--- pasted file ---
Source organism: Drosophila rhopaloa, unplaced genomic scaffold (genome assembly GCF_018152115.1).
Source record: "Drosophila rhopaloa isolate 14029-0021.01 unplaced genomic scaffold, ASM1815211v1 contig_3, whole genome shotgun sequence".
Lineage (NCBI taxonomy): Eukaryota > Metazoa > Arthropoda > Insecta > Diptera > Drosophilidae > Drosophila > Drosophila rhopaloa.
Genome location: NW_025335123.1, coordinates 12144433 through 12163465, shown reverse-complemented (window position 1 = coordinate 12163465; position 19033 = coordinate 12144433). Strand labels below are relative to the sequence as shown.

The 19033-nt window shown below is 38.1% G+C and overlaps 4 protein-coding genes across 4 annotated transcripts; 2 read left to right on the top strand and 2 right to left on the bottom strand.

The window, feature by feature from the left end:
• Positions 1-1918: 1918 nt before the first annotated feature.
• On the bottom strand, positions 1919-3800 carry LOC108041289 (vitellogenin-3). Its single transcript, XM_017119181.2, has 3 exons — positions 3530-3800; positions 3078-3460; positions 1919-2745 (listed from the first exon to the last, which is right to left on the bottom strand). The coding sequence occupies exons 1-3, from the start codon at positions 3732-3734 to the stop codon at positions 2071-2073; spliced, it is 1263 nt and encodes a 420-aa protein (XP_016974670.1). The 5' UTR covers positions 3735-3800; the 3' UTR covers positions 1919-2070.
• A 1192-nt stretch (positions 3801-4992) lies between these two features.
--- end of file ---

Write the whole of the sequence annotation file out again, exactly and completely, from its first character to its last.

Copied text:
Source organism: Drosophila rhopaloa, unplaced genomic scaffold (genome assembly GCF_018152115.1).
Source record: "Drosophila rhopaloa isolate 14029-0021.01 unplaced genomic scaffold, ASM1815211v1 contig_3, whole genome shotgun sequence".
Lineage (NCBI taxonomy): Eukaryota > Metazoa > Arthropoda > Insecta > Diptera > Drosophilidae > Drosophila > Drosophila rhopaloa.
Genome location: NW_025335123.1, coordinates 12144433 through 12163465, shown reverse-complemented (window position 1 = coordinate 12163465; position 19033 = coordinate 12144433). Strand labels below are relative to the sequence as shown.

The 19033-nt window shown below is 38.1% G+C and overlaps 4 protein-coding genes across 4 annotated transcripts; 2 read left to right on the top strand and 2 right to left on the bottom strand.

The window, feature by feature from the left end:
• Positions 1-1918: 1918 nt before the first annotated feature.
• On the bottom strand, positions 1919-3800 carry LOC108041289 (vitellogenin-3). Its single transcript, XM_017119181.2, has 3 exons — positions 3530-3800; positions 3078-3460; positions 1919-2745 (listed from the first exon to the last, which is right to left on the bottom strand). The coding sequence occupies exons 1-3, from the start codon at positions 3732-3734 to the stop codon at positions 2071-2073; spliced, it is 1263 nt and encodes a 420-aa protein (XP_016974670.1). The 5' UTR covers positions 3735-3800; the 3' UTR covers positions 1919-2070.
• A 1192-nt stretch (positions 3801-4992) lies between these two features.